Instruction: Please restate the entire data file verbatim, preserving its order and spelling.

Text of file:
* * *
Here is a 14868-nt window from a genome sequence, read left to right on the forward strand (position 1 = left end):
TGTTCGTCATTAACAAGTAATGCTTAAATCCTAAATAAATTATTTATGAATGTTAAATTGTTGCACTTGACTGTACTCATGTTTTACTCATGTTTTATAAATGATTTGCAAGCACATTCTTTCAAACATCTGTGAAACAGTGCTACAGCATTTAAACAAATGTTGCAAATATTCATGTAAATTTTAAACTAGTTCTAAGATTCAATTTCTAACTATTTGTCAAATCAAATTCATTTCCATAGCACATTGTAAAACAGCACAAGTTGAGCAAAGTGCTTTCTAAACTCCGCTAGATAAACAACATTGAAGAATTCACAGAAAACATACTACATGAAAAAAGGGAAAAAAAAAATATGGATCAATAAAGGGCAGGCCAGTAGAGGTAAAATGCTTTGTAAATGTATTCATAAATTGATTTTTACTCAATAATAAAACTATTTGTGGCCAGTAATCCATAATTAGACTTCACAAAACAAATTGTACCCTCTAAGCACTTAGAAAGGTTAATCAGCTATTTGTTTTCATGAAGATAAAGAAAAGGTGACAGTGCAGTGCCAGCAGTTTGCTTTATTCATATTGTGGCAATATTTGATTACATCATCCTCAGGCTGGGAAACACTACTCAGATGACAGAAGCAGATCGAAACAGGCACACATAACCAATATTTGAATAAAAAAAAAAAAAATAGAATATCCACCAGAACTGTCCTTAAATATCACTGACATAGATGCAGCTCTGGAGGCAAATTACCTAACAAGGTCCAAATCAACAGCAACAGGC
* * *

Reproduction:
Here is a 14868-nt window from a genome sequence, read left to right on the forward strand (position 1 = left end):
TGTTCGTCATTAACAAGTAATGCTTAAATCCTAAATAAATTATTTATGAATGTTAAATTGTTGCACTTGACTGTACTCATGTTTTACTCATGTTTTATAAATGATTTGCAAGCACATTCTTTCAAACATCTGTGAAACAGTGCTACAGCATTTAAACAAATGTTGCAAATATTCATGTAAATTTTAAACTAGTTCTAAGATTCAATTTCTAACTATTTGTCAAATCAAATTCATTTCCATAGCACATTGTAAAACAGCACAAGTTGAGCAAAGTGCTTTCTAAACTCCGCTAGATAAACAACATTGAAGAATTCACAGAAAACATACTACATGAAAAAAGGGAAAAAAAAAATATGGATCAATAAAGGGCAGGCCAGTAGAGGTAAAATGCTTTGTAAATGTATTCATAAATTGATTTTTACTCAATAATAAAACTATTTGTGGCCAGTAATCCATAATTAGACTTCACAAAACAAATTGTACCCTCTAAGCACTTAGAAAGGTTAATCAGCTATTTGTTTTCATGAAGATAAAGAAAAGGTGACAGTGCAGTGCCAGCAGTTTGCTTTATTCATATTGTGGCAATATTTGATTACATCATCCTCAGGCTGGGAAACACTACTCAGATGACAGAAGCAGATCGAAACAGGCACACATAACCAATATTTGAATAAAAAAAAAAAAAATAGAATATCCACCAGAACTGTCCTTAAATATCACTGACATAGATGCAGCTCTGGAGGCAAATTACCTAACAAGGTCCAAATCAACAGCAACAGGC